By Steve Goldstein, MarketWatch
It is the one thing the otherwise mercurial Donald Trump has been consistent about throughout his presidential campaign—if elected, he’ll create a wall along the U.S.-Mexican border. And it’s one he is pledging to follow through on since becoming president, at an event held Wednesday.
Analysts at Bernstein Research last summer decided to crunch the numbers to find out which companies would stand to benefit if such a barrier were to be created.
And the winner would be: Cemex /zigman2/quotes/203703444/composite CX -2.75% , which as the name suggests, is Mexican and one of the world’s largest manufacturers of building materials, including cement and ready-mix concrete.
The analysts estimate that the wall would cost between $15 billion and $25 billion to construct, much pricier than Trump’s own calculation of $10 billion.
Trump has varied in public proclamations of the Wall’s precise dimensions, but the analysts put at it 40 feet high, and another 7 feet below ground, for a length of 1,000 miles.
It would require 7.1 million cubic meters of concrete—over $700 million at current prices. But it would be more effective to use precast panels, given the high temperatures at the U.S. border, than to pour concrete directly, the analysts said.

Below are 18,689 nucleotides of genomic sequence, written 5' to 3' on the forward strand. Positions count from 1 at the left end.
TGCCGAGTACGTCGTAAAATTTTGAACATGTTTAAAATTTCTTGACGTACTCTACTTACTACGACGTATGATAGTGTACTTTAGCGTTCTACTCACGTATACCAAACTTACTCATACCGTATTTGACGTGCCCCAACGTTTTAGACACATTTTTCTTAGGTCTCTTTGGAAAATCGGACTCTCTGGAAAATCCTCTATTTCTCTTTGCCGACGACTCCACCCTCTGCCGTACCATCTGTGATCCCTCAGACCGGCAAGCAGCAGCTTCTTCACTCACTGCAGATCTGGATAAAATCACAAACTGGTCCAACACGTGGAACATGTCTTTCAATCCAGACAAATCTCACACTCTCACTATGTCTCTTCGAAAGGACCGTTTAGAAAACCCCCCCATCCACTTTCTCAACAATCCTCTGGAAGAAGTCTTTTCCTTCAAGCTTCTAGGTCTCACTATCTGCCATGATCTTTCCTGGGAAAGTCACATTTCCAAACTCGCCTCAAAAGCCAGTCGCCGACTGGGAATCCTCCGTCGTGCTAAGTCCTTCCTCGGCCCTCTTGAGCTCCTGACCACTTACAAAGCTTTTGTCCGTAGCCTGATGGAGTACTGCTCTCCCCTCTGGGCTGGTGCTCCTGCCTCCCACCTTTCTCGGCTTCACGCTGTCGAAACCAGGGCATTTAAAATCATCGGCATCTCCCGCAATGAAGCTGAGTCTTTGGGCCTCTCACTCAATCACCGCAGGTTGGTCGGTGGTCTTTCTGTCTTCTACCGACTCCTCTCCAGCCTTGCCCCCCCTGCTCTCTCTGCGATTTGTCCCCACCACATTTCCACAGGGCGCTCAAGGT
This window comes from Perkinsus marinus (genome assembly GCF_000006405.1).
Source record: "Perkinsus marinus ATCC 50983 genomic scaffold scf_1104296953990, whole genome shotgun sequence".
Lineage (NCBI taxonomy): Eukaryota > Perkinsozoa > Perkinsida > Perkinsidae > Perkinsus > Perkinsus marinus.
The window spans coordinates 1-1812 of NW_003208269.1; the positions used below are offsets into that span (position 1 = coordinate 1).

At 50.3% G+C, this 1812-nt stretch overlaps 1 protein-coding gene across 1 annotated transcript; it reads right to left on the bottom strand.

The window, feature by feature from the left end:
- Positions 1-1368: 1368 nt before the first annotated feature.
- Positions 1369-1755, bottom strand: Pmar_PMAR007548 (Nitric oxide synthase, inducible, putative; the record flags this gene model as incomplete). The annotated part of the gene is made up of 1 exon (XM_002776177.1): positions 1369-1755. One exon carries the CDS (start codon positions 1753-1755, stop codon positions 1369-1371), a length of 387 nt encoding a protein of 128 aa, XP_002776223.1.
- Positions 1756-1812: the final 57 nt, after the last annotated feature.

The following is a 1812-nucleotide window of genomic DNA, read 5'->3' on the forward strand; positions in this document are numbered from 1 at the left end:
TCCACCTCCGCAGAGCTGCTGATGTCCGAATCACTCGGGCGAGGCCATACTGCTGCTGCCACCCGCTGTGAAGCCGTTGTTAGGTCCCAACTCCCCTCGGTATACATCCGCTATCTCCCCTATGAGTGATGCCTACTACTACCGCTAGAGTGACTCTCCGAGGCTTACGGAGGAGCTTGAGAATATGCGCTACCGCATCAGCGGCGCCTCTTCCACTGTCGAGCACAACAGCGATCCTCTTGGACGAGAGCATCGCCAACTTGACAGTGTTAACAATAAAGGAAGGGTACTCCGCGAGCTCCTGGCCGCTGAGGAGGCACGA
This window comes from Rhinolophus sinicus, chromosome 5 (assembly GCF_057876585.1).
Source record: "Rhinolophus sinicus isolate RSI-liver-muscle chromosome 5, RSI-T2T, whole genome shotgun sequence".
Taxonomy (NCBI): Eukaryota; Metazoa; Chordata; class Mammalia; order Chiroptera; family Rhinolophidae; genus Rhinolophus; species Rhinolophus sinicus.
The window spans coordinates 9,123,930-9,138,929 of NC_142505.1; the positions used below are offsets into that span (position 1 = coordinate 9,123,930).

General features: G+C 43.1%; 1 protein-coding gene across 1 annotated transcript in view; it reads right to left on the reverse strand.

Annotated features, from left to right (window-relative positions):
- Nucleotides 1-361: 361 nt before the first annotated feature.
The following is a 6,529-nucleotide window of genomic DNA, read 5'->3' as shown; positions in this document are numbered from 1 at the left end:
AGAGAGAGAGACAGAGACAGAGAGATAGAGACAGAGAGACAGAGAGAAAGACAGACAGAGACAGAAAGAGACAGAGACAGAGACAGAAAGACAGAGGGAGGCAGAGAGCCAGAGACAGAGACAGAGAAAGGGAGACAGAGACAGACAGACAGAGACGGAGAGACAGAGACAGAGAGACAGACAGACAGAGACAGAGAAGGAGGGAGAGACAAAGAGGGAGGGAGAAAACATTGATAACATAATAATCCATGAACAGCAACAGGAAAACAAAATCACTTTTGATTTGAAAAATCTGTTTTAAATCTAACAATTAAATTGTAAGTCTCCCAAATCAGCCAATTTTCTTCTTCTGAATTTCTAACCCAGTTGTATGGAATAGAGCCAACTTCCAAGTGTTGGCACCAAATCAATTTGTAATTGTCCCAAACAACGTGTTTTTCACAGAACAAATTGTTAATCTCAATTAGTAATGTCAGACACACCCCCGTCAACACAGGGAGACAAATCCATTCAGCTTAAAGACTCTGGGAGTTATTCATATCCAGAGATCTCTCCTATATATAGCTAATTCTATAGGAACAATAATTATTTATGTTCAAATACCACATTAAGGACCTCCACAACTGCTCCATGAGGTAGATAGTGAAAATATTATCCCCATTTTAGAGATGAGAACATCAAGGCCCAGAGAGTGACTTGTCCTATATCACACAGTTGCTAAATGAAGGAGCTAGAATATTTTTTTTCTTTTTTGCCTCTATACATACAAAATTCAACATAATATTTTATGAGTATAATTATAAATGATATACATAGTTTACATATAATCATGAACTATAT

The panels could be supported by steel pillars.
One model, they found, was the West Bank barrier built by Israel, which stretches for 420 miles. Large parts of that were built with precast concrete panels.
Since it isn’t economically feasible to transport heavy building materials over long distances, it would have to be companies with production facilities near the border that would benefit.
On the U.S. side, Cemex and privately held CalPortland have a strong presence in cement, and Martin Marietta /zigman2/quotes/208827848/composite MLM -0.09% and Vulcan /zigman2/quotes/203479463/composite VMC +0.38% boast significant building aggregate operations.
In Mexico, Cemex and Grupo Cementos de Chihuahua S.A.B. de C.V. /zigman2/quotes/206226257/delayed MX:GCC -3.65% are well positioned in cement, aggregates and ready-mixes.
CRH /zigman2/quotes/202550827/composite CRH -0.08% and Heidelberg /zigman2/quotes/202418791/delayed DE:HEI +0.19% both have facilities near the border in precast concrete, though that is a more fragmented market, the Bernstein analysts said.